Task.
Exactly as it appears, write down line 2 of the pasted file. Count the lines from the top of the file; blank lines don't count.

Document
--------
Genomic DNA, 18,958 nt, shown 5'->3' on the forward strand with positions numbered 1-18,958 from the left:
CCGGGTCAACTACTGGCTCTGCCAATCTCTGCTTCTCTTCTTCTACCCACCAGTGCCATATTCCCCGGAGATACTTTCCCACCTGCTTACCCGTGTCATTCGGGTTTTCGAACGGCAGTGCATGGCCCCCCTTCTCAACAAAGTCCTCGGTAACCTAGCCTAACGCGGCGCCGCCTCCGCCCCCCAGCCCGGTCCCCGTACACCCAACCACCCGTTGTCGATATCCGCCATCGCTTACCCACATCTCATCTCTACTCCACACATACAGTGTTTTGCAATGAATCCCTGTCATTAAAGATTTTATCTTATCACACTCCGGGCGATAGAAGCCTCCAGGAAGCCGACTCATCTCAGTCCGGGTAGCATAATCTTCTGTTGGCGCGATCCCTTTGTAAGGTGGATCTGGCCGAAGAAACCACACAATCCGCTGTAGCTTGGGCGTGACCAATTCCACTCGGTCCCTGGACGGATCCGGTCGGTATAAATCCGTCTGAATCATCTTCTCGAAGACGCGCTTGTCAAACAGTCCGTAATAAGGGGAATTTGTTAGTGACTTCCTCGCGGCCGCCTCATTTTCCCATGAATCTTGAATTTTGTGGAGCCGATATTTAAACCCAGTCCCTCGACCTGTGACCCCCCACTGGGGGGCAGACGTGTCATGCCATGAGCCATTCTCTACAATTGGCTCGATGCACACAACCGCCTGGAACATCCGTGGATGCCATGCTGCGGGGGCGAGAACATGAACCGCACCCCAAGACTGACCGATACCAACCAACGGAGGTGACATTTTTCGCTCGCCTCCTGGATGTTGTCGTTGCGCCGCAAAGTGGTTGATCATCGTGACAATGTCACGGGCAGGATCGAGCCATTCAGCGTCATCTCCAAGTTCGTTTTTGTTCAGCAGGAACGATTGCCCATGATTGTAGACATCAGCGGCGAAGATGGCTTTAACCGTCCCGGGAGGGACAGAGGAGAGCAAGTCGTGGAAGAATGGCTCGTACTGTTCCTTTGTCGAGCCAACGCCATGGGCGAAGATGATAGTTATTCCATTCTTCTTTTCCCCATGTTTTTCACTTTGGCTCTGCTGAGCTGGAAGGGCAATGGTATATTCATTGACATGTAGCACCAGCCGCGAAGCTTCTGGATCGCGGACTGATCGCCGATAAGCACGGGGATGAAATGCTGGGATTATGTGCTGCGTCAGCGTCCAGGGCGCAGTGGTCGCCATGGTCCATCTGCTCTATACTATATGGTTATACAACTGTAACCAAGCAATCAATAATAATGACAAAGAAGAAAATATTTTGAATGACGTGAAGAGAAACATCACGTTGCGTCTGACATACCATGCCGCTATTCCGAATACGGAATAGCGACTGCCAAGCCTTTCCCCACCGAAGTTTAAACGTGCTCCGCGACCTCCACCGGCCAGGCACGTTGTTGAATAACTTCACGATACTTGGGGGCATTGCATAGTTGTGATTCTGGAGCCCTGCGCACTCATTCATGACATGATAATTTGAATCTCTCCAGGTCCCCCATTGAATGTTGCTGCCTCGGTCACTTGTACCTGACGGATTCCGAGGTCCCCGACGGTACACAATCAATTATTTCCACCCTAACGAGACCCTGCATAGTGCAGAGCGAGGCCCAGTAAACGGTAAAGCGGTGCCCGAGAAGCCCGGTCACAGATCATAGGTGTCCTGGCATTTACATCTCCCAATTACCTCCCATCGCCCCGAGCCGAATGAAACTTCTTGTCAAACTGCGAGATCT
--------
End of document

CCGGGTCAACTACTGGCTCTGCCAATCTCTGCTTCTCTTCTTCTACCCACCAGTGCCATATTCCCCGGAGATACTTTCCCACCTGCTTACCCGTGTCATTCGGGTTTTCGAACGGCAGTGCATGGCCCCCCTTCTCAACAAAGTCCTCGGTAACCTAGCCTAACGCGGCGCCGCCTCCGCCCCCCAGCCCGGTCCCCGTACACCCAACCACCCGTTGTCGATATCCGCCATCGCTTACCCACATCTCATCTCTACTCCACACATACAGTGTTTTGCAATGAATCCCTGTCATTAAAGATTTTATCTTATCACACTCCGGGCGATAGAAGCCTCCAGGAAGCCGACTCATCTCAGTCCGGGTAGCATAATCTTCTGTTGGCGCGATCCCTTTGTAAGGTGGATCTGGCCGAAGAAACCACACAATCCGCTGTAGCTTGGGCGTGACCAATTCCACTCGGTCCCTGGACGGATCCGGTCGGTATAAATCCGTCTGAATCATCTTCTCGAAGACGCGCTTGTCAAACAGTCCGTAATAAGGGGAATTTGTTAGTGACTTCCTCGCGGCCGCCTCATTTTCCCATGAATCTTGAATTTTGTGGAGCCGATATTTAAACCCAGTCCCTCGACCTGTGACCCCCCACTGGGGGGCAGACGTGTCATGCCATGAGCCATTCTCTACAATTGGCTCGATGCACACAACCGCCTGGAACATCCGTGGATGCCATGCTGCGGGGGCGAGAACATGAACCGCACCCCAAGACTGACCGATACCAACCAACGGAGGTGACATTTTTCGCTCGCCTCCTGGATGTTGTCGTTGCGCCGCAAAGTGGTTGATCATCGTGACAATGTCACGGGCAGGATCGAGCCATTCAGCGTCATCTCCAAGTTCGTTTTTGTTCAGCAGGAACGATTGCCCATGATTGTAGACATCAGCGGCGAAGATGGCTTTAACCGTCCCGGGAGGGACAGAGGAGAGCAAGTCGTGGAAGAATGGCTCGTACTGTTCCTTTGTCGAGCCAACGCCATGGGCGAAGATGATAGTTATTCCATTCTTCTTTTCCCCATGTTTTTCACTTTGGCTCTGCTGAGCTGGAAGGGCAATGGTATATTCATTGACATGTAGCACCAGCCGCGAAGCTTCTGGATCGCGGACTGATCGCCGATAAGCACGGGGATGAAATGCTGGGATTATGTGCTGCGTCAGCGTCCAGGGCGCAGTGGTCGCCATGGTCCATCTGCTCTATACTATATGGTTATACAACTGTAACCAAGCAATCAATAATAATGACAAAGAAGAAAATATTTTGAATGACGTGAAGAGAAACATCACGTTGCGTCTGACATACCATGCCGCTATTCCGAATACGGAATAGCGACTGCCAAGCCTTTCCCCACCGAAGTTTAAACGTGCTCCGCGACCTCCACCGGCCAGGCACGTTGTTGAATAACTTCACGATACTTGGGGGCATTGCATAGTTGTGATTCTGGAGCCCTGCGCACTCATTCATGACATGATAATTTGAATCTCTCCAGGTCCCCCATTGAATGTTGCTGCCTCGGTCACTTGTACCTGACGGATTCCGAGGTCCCCGACGGTACACAATCAATTATTTCCACCCTAACGAGACCCTGCATAGTGCAGAGCGAGGCCCAGTAAACGGTAAAGCGGTGCCCGAGAAGCCCGGTCACAGATCATAGGTGTCCTGGCATTTACATCTCCCAATTACCTCCCATCGCCCCGAGCCGAATGAAACTTCTTGTCAAACTGCGAGATCT